Blog Editor’s Note: Northern Norway may be the most frequently jammed place on the planet. It is certainly the most jammed outside the middle east.
No wonder, then, that Norway’s National Telecommunications Authority, Nkom, hosted “the world’s largest” jammer event last week.
Here is their announcement and several articles about the event (our Chrome browser offered us an English version of each).
We have asked Nkom about results of the event and will publish those when they are available.
Industry from all over Europe participates when the Norwegian Public Roads Administration, the National Communications Authority and the Norwegian Defense Research Institute will test how modern positioning technology withstands jamming attacks. The aim of the test is increased security and more robust systems.
The event “Jammest 2022” takes place at the town of Bleik on Andøya from 19 to 23 September 2022 and brings together authorities, car manufacturers and international technology suppliers from all over Europe for GNSS jamming and spoofing. It is the first time a civilian jamming test on this scale has been carried out in Norway.
Jamming is interference or blocking of, among other things, radio and GPS signals, while spoofing is sending out false signals to deceive the receiver who receives these signals.
– The goal of the jamming test is to find solutions to an increasing safety challenge before it affects the robustness of road transport and other important areas of society, says Tomas Levin of the Norwegian Public Roads Administration.
The jamming test is added to Andøya due to the particularly favorable location with high mountains that minimize signal propagation, as well as little air traffic to disturb. Interest in coming to Andøya to test has been great from international players in the transport industry, telecoms and car industry, among others.
– Jammetest is an important event and here both users and manufacturers get to test their own navigation equipment in a realistic environment where the signals from GPS or other satellite navigation systems are disturbed, falsified or simply unavailable, says Anders Rødningsby of the Defense Research Institute.
In the right place at the right time
Society is becoming increasingly dependent on services that can determine the correct position, navigation and precise time. To a large extent, these are based on global satellite navigation systems (GNSS). The most well-known is the American GPS (Global Positioning System), which, in addition to determining exact position, is also used for time synchronization. Many important and critical societal functions depend on knowing the exact time and place, and examples of this are the transport sector, power supply, finance, telecommunications and search and rescue.
– The increased dependence on GNSS, such as GPS and Galileo, within critical societal functions makes us vulnerable to interference with the satellite signals. We are therefore working to reduce vulnerability by facilitating testing which in turn will ensure robust technology and increased security, says Nicolai Gerrard in the National Communications Authority.
Jammetest is a collaborative project between several Norwegian authorities and the Norwegian Space Center is among the actors with an interest in the activities.
– The Norwegian Space Center is concerned that it should be safe to use space-based services that society has become dependent on. The close collaboration with other public actors in arranging jamming tests means that users and equipment suppliers can test the consequences of jamming on their systems under controlled conditions. The Space Center believes that increased knowledge in this area will contribute to a safer society, says Steinar Thomsen, department director at the Norwegian Space Centre.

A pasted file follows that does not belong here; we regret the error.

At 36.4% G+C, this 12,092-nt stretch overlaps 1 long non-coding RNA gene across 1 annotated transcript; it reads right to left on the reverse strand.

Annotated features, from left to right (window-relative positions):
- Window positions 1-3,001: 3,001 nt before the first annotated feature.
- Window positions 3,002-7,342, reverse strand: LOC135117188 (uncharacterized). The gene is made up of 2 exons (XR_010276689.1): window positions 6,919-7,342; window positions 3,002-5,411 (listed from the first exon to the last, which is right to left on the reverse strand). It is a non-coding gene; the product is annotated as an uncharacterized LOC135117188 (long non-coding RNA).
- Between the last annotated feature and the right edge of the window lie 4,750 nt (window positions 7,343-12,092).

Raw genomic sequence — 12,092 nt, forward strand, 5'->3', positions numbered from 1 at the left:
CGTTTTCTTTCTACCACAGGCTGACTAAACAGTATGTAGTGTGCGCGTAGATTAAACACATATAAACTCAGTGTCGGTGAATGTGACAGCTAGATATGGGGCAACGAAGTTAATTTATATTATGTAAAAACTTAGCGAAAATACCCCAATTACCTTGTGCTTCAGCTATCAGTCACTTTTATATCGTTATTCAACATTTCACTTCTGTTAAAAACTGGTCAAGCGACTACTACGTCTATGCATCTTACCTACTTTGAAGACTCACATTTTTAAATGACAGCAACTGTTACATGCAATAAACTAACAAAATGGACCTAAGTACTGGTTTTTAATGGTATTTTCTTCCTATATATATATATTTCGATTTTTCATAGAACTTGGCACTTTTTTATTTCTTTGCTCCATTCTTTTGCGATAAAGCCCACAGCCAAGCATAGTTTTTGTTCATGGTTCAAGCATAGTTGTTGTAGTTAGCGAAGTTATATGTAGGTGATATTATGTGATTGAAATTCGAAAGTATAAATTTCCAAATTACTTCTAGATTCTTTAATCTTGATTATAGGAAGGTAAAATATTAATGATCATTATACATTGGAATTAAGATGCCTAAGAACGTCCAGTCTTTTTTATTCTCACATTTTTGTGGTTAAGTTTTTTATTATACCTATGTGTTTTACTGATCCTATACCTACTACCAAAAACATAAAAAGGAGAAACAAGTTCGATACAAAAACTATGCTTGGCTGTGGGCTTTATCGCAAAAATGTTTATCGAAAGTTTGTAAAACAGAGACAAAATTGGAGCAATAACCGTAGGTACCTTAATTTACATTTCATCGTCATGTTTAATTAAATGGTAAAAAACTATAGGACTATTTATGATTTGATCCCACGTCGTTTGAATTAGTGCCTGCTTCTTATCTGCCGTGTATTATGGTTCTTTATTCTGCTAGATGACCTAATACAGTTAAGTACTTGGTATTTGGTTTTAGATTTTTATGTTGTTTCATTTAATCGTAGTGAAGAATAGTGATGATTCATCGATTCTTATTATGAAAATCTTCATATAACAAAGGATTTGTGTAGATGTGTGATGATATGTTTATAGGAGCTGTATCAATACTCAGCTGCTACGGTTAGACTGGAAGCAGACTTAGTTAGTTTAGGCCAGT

International interest in participation
Over 100 participants from all over Europe come to Andøya to expose their own technology to disturbances. There has been great interest among players in the transport sector, where around 20 cars take part in the driving tests during the week.
– Norway has become the launch country for new and modern electric cars and this gives us a unique opportunity to harvest useful experience and data from advanced systems. It is important that the vehicles are robust and that we have infrastructure that supports the technological development of more automation. It is therefore gratifying that the industry wants to work more closely together with us to find good solutions, says Tomas Levin in the Norwegian Public Roads Administration.
About “Jammertest 2022”
In the test, stationary jamming equipment and mobile jamming equipment, seized by Nkom and the police, will be used. The test will include tests on the road and in the air in the areas around Bleik on Andøya. The driving tests take place on an 8 kilometer long test track, arranged for car manufacturers and measuring and equipment vehicles. In addition, search and rescue services with drones and helicopters will participate in the test.
The public will be able to experience the limited impact of GNSS services locally on Andøya during the period the testing is carried out. Residents and others who may be affected have been notified.
The test trial has been approved by the National Communications Authority (Nkom), and is carried out as a collaboration between the National Communications Authority, the Norwegian Public Roads Administration, the Norwegian Defense Research Institute (FFI) and the Adjustment Service. Testnor assists with practical implementation and coordination.
Contact persons for the media:
Nicolai Gerrard, senior engineer, National Communications Authority, + 47 90 70 87 72
Tomas Levin, chief engineer, Norwegian Road Administration, +47 97790916
Heidi Andreassen, project manager, Testnor, +47 416 50 358
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